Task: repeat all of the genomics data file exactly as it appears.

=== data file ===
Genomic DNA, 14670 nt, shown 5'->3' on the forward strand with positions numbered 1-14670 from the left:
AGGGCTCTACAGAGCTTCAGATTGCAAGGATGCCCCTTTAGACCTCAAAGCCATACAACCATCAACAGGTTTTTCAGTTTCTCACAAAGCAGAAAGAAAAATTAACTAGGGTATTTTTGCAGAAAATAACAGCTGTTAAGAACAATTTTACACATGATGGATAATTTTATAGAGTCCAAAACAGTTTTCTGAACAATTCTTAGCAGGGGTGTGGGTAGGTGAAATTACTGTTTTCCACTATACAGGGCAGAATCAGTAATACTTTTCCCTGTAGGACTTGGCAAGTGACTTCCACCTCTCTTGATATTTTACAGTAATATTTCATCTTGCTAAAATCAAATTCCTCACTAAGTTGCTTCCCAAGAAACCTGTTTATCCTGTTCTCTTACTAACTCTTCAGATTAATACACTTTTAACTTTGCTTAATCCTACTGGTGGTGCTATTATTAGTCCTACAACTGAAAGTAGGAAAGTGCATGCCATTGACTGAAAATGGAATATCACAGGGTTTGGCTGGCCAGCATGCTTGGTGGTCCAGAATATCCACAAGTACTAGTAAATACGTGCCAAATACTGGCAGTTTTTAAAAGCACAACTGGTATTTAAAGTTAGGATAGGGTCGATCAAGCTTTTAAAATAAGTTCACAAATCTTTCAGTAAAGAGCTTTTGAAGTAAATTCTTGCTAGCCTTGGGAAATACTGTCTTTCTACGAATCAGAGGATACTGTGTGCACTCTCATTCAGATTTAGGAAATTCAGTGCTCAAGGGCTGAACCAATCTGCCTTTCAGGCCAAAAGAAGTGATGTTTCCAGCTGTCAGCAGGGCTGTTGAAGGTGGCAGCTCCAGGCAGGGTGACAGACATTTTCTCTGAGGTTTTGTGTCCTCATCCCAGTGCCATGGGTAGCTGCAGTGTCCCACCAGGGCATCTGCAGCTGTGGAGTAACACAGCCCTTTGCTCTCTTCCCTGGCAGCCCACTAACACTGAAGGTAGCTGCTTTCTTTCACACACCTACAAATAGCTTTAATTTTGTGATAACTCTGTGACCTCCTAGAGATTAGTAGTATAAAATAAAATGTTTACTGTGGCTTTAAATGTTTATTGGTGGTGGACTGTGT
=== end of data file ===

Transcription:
Genomic DNA, 14670 nt, shown 5'->3' on the forward strand with positions numbered 1-14670 from the left:
AGGGCTCTACAGAGCTTCAGATTGCAAGGATGCCCCTTTAGACCTCAAAGCCATACAACCATCAACAGGTTTTTCAGTTTCTCACAAAGCAGAAAGAAAAATTAACTAGGGTATTTTTGCAGAAAATAACAGCTGTTAAGAACAATTTTACACATGATGGATAATTTTATAGAGTCCAAAACAGTTTTCTGAACAATTCTTAGCAGGGGTGTGGGTAGGTGAAATTACTGTTTTCCACTATACAGGGCAGAATCAGTAATACTTTTCCCTGTAGGACTTGGCAAGTGACTTCCACCTCTCTTGATATTTTACAGTAATATTTCATCTTGCTAAAATCAAATTCCTCACTAAGTTGCTTCCCAAGAAACCTGTTTATCCTGTTCTCTTACTAACTCTTCAGATTAATACACTTTTAACTTTGCTTAATCCTACTGGTGGTGCTATTATTAGTCCTACAACTGAAAGTAGGAAAGTGCATGCCATTGACTGAAAATGGAATATCACAGGGTTTGGCTGGCCAGCATGCTTGGTGGTCCAGAATATCCACAAGTACTAGTAAATACGTGCCAAATACTGGCAGTTTTTAAAAGCACAACTGGTATTTAAAGTTAGGATAGGGTCGATCAAGCTTTTAAAATAAGTTCACAAATCTTTCAGTAAAGAGCTTTTGAAGTAAATTCTTGCTAGCCTTGGGAAATACTGTCTTTCTACGAATCAGAGGATACTGTGTGCACTCTCATTCAGATTTAGGAAATTCAGTGCTCAAGGGCTGAACCAATCTGCCTTTCAGGCCAAAAGAAGTGATGTTTCCAGCTGTCAGCAGGGCTGTTGAAGGTGGCAGCTCCAGGCAGGGTGACAGACATTTTCTCTGAGGTTTTGTGTCCTCATCCCAGTGCCATGGGTAGCTGCAGTGTCCCACCAGGGCATCTGCAGCTGTGGAGTAACACAGCCCTTTGCTCTCTTCCCTGGCAGCCCACTAACACTGAAGGTAGCTGCTTTCTTTCACACACCTACAAATAGCTTTAATTTTGTGATAACTCTGTGACCTCCTAGAGATTAGTAGTATAAAATAAAATGTTTACTGTGGCTTTAAATGTTTATTGGTGGTGGACTGTGT